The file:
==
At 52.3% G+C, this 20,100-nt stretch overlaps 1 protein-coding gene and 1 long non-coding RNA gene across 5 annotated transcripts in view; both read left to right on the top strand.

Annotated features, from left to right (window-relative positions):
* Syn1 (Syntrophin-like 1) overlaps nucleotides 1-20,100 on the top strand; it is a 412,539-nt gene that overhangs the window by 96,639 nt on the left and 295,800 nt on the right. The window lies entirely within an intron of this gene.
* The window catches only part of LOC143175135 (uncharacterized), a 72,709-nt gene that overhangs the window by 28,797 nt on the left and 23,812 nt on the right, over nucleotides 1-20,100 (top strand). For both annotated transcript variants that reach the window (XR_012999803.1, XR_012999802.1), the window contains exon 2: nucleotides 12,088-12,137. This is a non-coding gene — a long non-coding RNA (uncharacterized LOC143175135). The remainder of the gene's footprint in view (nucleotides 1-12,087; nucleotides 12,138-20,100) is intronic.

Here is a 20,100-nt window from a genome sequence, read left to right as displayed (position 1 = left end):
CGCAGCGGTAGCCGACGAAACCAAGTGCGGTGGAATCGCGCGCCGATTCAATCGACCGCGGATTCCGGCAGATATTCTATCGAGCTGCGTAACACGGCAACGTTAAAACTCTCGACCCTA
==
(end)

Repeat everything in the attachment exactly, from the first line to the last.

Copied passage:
At 52.3% G+C, this 20,100-nt stretch overlaps 1 protein-coding gene and 1 long non-coding RNA gene across 5 annotated transcripts in view; both read left to right on the top strand.

Annotated features, from left to right (window-relative positions):
* Syn1 (Syntrophin-like 1) overlaps nucleotides 1-20,100 on the top strand; it is a 412,539-nt gene that overhangs the window by 96,639 nt on the left and 295,800 nt on the right. The window lies entirely within an intron of this gene.
* The window catches only part of LOC143175135 (uncharacterized), a 72,709-nt gene that overhangs the window by 28,797 nt on the left and 23,812 nt on the right, over nucleotides 1-20,100 (top strand). For both annotated transcript variants that reach the window (XR_012999803.1, XR_012999802.1), the window contains exon 2: nucleotides 12,088-12,137. This is a non-coding gene — a long non-coding RNA (uncharacterized LOC143175135). The remainder of the gene's footprint in view (nucleotides 1-12,087; nucleotides 12,138-20,100) is intronic.

Here is a 20,100-nt window from a genome sequence, read left to right as displayed (position 1 = left end):
CGCAGCGGTAGCCGACGAAACCAAGTGCGGTGGAATCGCGCGCCGATTCAATCGACCGCGGATTCCGGCAGATATTCTATCGAGCTGCGTAACACGGCAACGTTAAAACTCTCGACCCTA